Cybersecurity researcher Daylam Tayari has found evidence in Twitch’s internal API that the site plans to implement something called a “brand safety score” for its streamers. That score would depend on a number of criteria: the streamer’s age, a rating given by Twitch staff, their ban history, the relationship the streamer has with Twitch, their automod settings, their partnership status, the ESRB rating of the game being played, and whether the stream is set to mature.
Twitch has added an automatic Brand Safety Score which grades how brand friendly every streamer is based on things like chat behavior, ban history, manual ratings by Twitch staff, games played, age, automod and more (See below).— Daylam 'tayari' Tayari (@tayariCS) March 9, 2021
Twitch a couple days ago added to their GQL (internal) API endpoints (keyword to query the API) for a "brandSafetyScore" which is sent to advertisers for ads, sponsors and also probably for bounty purposes.— Daylam 'tayari' Tayari (@tayariCS) March 9, 2021
Check this tweet's images for screenshots of the API changes.
If Tayari’s research is indeed accurate — and here I should note that I have reached out to Twitch and will update this story if I hear back — this would represent a shift in the way that advertisers interact with streamers on the platform. Presently, one of the main ways that marketers work with streamers on Twitch is the site’s bounty board; select partners and affiliates in the US, UK, Germany, and France can choose from a list of paid opportunities to either play games or watch branded videos with their communities for automatic payouts. It’s a pretty slick system, one that streamlines and automates the (occasionally arduous) process of working with a brand and getting paid for it.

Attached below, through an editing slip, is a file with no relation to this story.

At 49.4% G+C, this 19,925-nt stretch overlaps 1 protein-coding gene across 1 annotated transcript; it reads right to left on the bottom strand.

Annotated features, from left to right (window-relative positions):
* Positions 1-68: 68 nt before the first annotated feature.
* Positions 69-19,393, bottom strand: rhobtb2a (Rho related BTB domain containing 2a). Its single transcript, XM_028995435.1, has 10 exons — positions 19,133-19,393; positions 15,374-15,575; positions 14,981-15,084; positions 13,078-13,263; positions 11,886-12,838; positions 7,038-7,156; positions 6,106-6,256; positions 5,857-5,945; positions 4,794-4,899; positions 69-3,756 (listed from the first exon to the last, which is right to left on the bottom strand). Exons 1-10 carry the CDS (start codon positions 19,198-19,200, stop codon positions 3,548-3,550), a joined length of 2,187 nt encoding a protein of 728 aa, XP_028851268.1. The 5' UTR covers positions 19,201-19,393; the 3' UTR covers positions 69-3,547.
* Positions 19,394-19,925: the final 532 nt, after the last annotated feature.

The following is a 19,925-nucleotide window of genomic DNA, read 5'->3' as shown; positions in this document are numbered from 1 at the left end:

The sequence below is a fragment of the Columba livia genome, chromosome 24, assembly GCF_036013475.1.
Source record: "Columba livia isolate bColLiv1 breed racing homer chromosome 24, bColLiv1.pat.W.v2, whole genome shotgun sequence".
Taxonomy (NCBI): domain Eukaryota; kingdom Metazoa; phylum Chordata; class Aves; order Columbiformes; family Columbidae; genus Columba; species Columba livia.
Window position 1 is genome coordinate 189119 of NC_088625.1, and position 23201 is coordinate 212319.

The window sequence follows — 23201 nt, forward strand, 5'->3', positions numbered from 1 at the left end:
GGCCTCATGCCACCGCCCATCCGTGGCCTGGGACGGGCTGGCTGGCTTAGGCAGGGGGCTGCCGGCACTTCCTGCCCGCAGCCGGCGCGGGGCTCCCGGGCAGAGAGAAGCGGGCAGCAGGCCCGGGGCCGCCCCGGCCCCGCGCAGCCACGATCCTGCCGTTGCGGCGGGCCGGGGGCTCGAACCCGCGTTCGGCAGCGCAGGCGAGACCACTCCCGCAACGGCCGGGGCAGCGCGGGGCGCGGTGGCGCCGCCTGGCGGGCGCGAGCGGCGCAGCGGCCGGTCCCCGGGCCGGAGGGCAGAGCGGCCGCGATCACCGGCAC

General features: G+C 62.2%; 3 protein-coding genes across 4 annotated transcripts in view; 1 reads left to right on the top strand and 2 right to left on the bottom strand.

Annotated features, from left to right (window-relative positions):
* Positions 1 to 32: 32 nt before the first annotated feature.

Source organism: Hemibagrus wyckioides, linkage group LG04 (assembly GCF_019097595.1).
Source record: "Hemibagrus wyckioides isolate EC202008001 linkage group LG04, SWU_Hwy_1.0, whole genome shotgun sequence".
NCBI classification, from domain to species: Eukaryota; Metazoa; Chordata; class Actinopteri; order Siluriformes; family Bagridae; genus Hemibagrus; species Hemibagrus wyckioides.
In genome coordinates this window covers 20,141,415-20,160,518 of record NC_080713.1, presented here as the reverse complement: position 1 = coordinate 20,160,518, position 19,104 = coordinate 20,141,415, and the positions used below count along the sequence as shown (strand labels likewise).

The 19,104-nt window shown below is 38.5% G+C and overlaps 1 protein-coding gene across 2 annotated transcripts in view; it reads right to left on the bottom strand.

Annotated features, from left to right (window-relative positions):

In a series of replies to Tayari’s tweets, Twitch confirmed that nothing has launched yet and that personal information had been shared — but also said that the company is “exploring ways to make sure ads are appropriately matched to the right communities on Twitch.”
User privacy is critical on Twitch, and, as we refine this process, we will not pursue plans that compromise that priority. We’ll share more information with our community along the way.— Twitch Support (@TwitchSupport) March 9, 2021
It’s not hard to imagine that if Twitch does in fact implement a brand safety score for streamers that it would be used to expand the bounty program; it seems like a useful thing for brands to be able to compare streamers on that specific axis, at least. Then again, for streamers, it does mean the site is tracking you on yet another metric that may or may not be available for you to see. I can’t help but think about Uber and Lyft ratings, and how quietly insidious they can be: if your rating gets screwed up for whatever reason, you lose your ability to drive — to make money.
Update March 10th, 11:35AM ET: Article updated with comments from Twitch.